Bread and Brew
by: L.E. BASKOW, Bar Mingo, an extension of Caffe Mingo next door, features a long list of small dishes, including (clockwise from front) mussels, asparagus, sausage, salumi and Insalata di Mare, pared with a glass of chianti and an Emily's Sidecar.

The angel mural is weird and the light fixtures are ugly, but Bar Mingo is still one of the most comfortable places in Portland to grab a bite. In fact, although it's partially a staging area for the well-loved Caffe Mingo restaurant next door, the bar is more than worthy of being a dinner destination in its own right.

When Caffe Mingo expanded into a space next door in 2008, it snatched up chef Jerry Huisinga from Genoa. At Bar Mingo he's often visible in the kitchen, where he puts together small plates of simple, intensely flavored Italian food.

If you only get one thing, get the lamb meatballs (polpettine). Served in a peppy tomato sauce, they're fat and meaty yet somehow light, almost fluffy. Without maligning Mingo's flavors, I'd say that Huisinga's real talent is for texture.

Take the calamari. They're sauteed, not breaded and fried, and served warm, tender and tentacle-laden. The flavor is a sparkling mix of garlic, parsley, lemon and green onion, with a pungent aioli on the side. These sharper tastes create a perfect contrast for the smooth, almost blank slate of perfectly textured calamari, which resists just the right amount against the teeth.

Appetizers fill most of the space on Bar Mingo's menu; there's a long list of small dishes for $8 each, or three for $21.

The crespelle are smooth, eggy pockets filled with house-made ricotta and just slightly crisped and ruffled along their edges, although the tomato sauce on them doesn't feel quite right.

The cheese plate is excellent and begs for wine. The by-the-glass selection is broad, but I wish the wine menu had been arranged differently. I ordered only from the domestic side, not noticing the Italian wines, which are printed upside-down, until it was too late.

There's also a good, not overly gimmicky cocktail menu. We tried a fig- and vanilla- infused whiskey, served hot, which was delicious but should not have been served in a brandy snifter. The shape of the glass concentrated the fumes of booze and vanilla so powerfully that it overwhelmed me before my lips could reach the liquid.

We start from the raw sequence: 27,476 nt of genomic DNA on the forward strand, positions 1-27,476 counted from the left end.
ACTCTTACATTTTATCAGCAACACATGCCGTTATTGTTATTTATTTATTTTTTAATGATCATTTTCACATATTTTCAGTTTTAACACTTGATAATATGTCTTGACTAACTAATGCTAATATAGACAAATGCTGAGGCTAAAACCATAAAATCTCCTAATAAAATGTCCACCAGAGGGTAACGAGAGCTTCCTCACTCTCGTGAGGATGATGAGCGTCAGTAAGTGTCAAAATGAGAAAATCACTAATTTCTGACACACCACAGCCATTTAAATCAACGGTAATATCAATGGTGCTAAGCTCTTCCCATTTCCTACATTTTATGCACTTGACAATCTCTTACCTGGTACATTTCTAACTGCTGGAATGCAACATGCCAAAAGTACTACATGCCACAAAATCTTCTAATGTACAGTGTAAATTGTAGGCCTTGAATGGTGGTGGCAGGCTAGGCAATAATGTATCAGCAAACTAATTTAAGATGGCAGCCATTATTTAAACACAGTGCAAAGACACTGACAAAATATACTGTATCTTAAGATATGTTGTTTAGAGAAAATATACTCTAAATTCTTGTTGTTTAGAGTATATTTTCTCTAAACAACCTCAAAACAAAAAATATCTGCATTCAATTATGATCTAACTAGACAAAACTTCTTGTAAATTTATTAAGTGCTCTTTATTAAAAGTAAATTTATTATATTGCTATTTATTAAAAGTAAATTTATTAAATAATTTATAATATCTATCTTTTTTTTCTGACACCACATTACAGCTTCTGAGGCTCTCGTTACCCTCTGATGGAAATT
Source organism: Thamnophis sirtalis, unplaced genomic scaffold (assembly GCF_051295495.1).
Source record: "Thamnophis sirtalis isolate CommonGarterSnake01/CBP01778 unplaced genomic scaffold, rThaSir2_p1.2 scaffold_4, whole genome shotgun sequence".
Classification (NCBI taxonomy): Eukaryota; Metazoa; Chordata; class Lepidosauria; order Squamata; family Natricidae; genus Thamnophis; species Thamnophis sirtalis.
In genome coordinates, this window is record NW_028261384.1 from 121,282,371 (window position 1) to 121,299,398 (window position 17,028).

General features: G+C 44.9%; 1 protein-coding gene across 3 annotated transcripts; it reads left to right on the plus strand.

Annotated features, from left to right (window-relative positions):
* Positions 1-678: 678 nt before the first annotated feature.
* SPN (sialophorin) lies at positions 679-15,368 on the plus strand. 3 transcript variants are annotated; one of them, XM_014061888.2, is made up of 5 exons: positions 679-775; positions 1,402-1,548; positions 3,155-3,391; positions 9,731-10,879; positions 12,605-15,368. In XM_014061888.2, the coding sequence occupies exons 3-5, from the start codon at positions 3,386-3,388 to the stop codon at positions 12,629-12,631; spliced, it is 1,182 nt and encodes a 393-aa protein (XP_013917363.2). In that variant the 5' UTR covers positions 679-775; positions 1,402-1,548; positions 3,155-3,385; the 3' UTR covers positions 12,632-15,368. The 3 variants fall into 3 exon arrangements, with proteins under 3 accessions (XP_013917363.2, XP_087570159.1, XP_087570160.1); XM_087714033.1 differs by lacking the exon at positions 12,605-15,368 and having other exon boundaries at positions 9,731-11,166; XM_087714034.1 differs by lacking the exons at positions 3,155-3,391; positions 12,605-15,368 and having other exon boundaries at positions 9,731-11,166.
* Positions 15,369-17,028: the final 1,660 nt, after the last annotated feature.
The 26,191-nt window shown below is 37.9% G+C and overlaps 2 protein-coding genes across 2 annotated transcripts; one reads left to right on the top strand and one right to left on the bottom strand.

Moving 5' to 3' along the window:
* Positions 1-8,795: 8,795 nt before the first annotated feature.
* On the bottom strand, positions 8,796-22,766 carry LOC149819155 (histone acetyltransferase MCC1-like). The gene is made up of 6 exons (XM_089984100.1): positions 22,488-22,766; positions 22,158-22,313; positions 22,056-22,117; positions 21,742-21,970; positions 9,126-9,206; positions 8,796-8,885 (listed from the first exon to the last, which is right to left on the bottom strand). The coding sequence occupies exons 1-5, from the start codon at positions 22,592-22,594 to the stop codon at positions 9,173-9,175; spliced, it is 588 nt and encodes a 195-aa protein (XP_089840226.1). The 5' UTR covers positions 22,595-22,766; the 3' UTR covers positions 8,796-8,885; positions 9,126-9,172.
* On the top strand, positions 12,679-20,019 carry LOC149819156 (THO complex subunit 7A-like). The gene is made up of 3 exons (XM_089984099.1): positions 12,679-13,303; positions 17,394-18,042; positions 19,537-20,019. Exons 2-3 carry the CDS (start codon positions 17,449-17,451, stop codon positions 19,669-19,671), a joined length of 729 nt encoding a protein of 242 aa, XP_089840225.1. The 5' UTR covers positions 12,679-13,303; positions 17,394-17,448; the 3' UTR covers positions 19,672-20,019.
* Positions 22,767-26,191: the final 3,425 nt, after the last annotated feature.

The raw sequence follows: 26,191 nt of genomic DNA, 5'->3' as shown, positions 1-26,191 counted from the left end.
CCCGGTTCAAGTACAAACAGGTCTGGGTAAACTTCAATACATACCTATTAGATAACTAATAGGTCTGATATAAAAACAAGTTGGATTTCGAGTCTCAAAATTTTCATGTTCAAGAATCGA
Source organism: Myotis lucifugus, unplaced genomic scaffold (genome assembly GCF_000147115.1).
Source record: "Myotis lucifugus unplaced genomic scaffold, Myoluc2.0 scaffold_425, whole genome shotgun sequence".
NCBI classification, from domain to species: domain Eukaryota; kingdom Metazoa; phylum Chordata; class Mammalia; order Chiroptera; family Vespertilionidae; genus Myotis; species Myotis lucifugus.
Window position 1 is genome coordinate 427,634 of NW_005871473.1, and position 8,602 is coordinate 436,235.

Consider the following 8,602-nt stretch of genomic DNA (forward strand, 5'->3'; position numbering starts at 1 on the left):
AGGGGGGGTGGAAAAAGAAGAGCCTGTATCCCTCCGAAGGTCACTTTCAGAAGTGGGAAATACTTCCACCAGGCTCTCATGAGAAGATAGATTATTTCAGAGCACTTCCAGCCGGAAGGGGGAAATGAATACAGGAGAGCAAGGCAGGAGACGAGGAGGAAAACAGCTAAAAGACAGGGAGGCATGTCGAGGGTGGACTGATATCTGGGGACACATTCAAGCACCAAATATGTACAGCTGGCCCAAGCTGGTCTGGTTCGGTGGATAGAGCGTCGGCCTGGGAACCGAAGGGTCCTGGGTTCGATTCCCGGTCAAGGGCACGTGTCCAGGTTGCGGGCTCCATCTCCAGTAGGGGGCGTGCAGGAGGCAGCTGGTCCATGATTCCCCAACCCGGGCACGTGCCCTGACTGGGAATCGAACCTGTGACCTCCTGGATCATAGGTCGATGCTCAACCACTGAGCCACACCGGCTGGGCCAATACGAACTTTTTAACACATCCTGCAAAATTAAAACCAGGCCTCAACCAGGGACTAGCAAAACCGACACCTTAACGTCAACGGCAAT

One more complaint, and then I'll be done. The chicken liver on toast is way too strong. The liver was so aggressive that it completely overpowered the toast, which surrendered. And rather than harmonize with the liver, additions of wine, anchovies and capers sharpened its rough edges.

Much better is a plate of sausage, polenta and spinach. The sausage is mild yet flavorful, with a snappy casing, and the polenta flavored with cheese and the garlicky spinach aren't chosen at random. The best bites from the plate are forkfuls of all three together.

All the pasta is made in-house and, again, it's the texture that really sets it apart. Fresh noodles have a spring in their step that you just can't replicate by cooking dried noodles 'al dente.' Tagliatelle is served with Bolognese ragu, a mixture of crumbly pork and beef, that could have had more kick. But I was too busy enjoying the noodles to really care.

For dessert we had a little plate of fine, fluffy ricotta fritters, fresh from the fryer. They're basically Italian donut holes, sprinkled with powdered sugar - straightforward yet irresistible, like Bar Mingo itself.

Daily 4 p.m.-midnight, 811 N.W. 21st Ave., 503-445-4646,, entrees $13-$20

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